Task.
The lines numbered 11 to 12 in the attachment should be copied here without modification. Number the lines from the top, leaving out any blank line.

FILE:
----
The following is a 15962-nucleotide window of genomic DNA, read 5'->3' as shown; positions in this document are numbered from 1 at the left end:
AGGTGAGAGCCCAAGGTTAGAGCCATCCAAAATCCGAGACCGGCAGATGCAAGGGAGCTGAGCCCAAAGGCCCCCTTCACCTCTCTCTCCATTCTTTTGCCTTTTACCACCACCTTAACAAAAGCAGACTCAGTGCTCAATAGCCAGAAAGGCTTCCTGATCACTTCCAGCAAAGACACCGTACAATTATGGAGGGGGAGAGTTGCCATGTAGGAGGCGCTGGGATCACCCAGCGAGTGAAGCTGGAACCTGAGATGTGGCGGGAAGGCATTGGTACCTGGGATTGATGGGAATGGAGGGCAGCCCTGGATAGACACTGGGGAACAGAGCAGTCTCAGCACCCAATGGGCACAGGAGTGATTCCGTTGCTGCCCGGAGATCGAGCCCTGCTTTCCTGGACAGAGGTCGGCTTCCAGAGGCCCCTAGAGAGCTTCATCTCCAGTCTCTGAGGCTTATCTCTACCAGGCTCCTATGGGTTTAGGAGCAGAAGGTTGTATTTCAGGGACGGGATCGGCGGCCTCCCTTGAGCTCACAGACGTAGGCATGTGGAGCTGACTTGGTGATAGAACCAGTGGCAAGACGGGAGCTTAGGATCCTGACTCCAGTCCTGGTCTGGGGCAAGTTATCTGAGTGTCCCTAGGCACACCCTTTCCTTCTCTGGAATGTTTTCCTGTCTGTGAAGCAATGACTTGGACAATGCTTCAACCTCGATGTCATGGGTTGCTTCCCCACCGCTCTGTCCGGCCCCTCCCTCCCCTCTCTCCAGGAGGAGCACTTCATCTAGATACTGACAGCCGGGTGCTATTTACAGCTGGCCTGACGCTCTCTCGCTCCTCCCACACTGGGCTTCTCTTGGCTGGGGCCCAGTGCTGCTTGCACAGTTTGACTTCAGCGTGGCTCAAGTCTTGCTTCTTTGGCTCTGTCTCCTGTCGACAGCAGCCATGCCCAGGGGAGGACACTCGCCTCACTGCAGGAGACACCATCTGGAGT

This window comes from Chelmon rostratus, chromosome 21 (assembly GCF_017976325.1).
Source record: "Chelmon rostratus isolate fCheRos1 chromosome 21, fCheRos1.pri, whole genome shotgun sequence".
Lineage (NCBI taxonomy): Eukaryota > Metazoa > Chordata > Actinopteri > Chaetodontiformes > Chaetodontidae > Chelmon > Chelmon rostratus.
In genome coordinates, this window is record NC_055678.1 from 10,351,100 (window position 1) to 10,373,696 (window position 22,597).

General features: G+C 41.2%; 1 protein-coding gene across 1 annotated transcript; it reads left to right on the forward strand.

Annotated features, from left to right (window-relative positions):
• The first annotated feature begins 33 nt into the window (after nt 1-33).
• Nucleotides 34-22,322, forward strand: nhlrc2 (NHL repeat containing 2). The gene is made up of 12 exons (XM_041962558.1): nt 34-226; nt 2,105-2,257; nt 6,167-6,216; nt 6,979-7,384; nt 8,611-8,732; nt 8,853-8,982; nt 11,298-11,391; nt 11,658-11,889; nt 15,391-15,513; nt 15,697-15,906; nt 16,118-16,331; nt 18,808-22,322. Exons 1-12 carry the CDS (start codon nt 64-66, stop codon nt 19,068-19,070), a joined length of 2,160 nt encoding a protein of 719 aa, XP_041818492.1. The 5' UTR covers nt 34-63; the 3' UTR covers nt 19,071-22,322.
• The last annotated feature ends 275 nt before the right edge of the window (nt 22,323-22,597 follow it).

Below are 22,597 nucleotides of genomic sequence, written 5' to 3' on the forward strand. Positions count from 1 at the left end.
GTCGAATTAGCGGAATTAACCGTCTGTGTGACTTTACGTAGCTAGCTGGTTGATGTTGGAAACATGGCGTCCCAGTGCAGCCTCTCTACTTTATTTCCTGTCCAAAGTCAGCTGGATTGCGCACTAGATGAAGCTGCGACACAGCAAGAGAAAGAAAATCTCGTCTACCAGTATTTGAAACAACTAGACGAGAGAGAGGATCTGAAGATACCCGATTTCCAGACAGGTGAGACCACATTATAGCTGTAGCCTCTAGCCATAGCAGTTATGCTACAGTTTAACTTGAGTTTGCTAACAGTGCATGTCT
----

• The last annotated feature ends 275 nt before the right edge of the window (nt 22,323-22,597 follow it).

Below are 22,597 nucleotides of genomic sequence, written 5' to 3' on the forward strand. Positions count from 1 at the left end.